MDS: Dopamine Agonists Tied to Impulse Control Disorders
In addition, skin patch for Parkinson's delivers sustained levodopa levels
THURSDAY, June 26 (HealthDay News) -- People with Parkinson's disease who are treated with dopamine agonists have a higher risk of impulse control disorders, and transdermal delivery of a levodopa ester leads to steady plasma levodopa concentrations, according to two studies presented at the Movement Disorder Society's 12th International Congress of Parkinson's Disease and Movement Disorders, held June 22 to 26 in Chicago.
In the first study, Daniel Weintraub, M.D., of the University of Pennsylvania in Philadelphia, and colleagues analyzed data from 3,090 patients who were assessed for problem gambling, compulsive buying, compulsive sexual behavior and binge-eating disorder. The researchers identified at least one impulse control disorder (ICD) in 13.6 percent of patients. ICDs were more common in patients treated with dopamine agonists (odds ratio, 2.72), though patients treated with pramipexole or ropinirole showed no difference in overall ICD frequency.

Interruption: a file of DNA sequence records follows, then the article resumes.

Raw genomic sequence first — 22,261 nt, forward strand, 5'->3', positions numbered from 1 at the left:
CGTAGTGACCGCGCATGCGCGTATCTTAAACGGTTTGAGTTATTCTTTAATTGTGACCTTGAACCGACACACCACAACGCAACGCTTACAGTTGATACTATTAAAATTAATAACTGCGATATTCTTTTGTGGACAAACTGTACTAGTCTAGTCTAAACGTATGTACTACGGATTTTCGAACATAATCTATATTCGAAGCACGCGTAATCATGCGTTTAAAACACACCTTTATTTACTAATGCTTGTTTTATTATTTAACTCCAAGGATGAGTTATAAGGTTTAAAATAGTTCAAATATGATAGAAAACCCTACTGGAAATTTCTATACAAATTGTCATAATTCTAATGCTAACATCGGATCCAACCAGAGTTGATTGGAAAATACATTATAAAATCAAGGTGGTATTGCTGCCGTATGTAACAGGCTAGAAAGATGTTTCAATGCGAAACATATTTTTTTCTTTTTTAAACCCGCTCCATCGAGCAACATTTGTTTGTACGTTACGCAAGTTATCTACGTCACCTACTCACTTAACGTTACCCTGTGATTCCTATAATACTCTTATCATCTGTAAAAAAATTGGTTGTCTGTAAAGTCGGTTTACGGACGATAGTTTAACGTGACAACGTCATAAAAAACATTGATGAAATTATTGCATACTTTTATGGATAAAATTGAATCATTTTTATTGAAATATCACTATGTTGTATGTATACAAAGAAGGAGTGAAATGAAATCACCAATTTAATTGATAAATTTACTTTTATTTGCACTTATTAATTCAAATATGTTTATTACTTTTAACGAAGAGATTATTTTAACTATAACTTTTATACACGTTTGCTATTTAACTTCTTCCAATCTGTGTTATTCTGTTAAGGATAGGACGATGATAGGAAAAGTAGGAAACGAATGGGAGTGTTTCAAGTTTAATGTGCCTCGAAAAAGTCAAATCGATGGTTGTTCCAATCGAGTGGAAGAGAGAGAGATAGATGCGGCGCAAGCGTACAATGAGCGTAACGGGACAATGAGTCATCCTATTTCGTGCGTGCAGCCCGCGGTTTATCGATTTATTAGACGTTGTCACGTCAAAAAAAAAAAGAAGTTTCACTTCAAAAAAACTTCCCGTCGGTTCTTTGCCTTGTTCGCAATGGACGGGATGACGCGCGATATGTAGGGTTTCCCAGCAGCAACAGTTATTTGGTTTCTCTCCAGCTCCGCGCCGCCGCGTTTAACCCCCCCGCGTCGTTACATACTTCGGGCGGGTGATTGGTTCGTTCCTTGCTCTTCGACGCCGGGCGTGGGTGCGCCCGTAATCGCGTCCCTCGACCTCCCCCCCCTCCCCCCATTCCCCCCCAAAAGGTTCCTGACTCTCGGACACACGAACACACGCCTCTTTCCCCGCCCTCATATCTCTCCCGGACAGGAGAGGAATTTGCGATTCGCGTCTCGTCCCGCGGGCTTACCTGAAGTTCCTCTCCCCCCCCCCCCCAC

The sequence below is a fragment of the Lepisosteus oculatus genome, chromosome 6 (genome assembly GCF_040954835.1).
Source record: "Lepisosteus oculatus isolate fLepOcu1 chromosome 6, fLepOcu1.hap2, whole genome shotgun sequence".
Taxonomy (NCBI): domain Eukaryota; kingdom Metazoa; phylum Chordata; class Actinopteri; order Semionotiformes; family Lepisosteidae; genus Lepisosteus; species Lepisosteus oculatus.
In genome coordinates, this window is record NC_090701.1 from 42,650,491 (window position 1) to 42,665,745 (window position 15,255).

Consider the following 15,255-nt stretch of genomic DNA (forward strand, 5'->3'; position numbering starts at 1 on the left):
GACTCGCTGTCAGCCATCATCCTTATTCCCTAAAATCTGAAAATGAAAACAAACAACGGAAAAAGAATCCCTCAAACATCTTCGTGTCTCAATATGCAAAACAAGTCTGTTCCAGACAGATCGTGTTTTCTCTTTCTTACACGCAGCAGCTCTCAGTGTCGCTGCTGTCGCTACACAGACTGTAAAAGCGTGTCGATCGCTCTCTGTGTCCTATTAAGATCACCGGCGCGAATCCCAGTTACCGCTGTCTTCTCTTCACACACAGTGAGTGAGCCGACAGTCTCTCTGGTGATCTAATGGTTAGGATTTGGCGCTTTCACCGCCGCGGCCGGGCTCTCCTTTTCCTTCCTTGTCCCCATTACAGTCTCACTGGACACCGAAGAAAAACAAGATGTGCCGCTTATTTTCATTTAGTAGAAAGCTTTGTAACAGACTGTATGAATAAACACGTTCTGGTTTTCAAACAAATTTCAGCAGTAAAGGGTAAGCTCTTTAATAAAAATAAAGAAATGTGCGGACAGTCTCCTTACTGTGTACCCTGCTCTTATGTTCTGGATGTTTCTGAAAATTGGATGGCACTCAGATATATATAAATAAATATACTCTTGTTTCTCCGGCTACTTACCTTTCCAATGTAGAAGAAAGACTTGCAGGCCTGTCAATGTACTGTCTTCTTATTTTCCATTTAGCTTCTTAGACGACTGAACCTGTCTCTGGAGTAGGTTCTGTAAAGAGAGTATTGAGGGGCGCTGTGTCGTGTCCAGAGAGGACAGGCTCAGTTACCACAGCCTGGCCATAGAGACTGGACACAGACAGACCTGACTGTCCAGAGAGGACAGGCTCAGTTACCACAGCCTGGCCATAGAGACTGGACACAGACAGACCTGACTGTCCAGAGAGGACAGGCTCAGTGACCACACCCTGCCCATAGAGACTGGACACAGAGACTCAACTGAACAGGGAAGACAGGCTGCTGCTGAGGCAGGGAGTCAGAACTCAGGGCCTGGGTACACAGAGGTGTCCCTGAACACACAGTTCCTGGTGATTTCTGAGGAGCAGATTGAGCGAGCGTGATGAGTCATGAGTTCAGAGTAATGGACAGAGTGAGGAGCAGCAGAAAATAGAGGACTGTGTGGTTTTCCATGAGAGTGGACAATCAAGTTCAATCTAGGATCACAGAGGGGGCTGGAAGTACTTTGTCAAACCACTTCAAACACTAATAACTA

In the other study, Moshe Kushnir, M.D., of the Kaplan Medical Centre in Rehovot, Israel, and colleagues analyzed data from administering a patch containing levodopa ester onto the backs of six healthy volunteers for 24 hours. Subjects were also treated with oral carbidopa every eight hours. During the 12 hours after the patch was applied, levodopa plasma levels rose and remained steady within a range of 500 to 1,000 ng/mL until patch removal, after which levels then slowly declined.
"No detectable blood concentrations of levodopa ester could be measured at any time point, suggesting a rapid hydrolysis of the ester upon its penetration through the skin," Kushnir's team writes. "Near-constant therapeutic levodopa plasma concentrations may be achieved by transdermal delivery of levodopa ester, suggesting that this novel method of drug delivery may provide a practical therapeutic option for Parkinson's disease patients experiencing motor complications."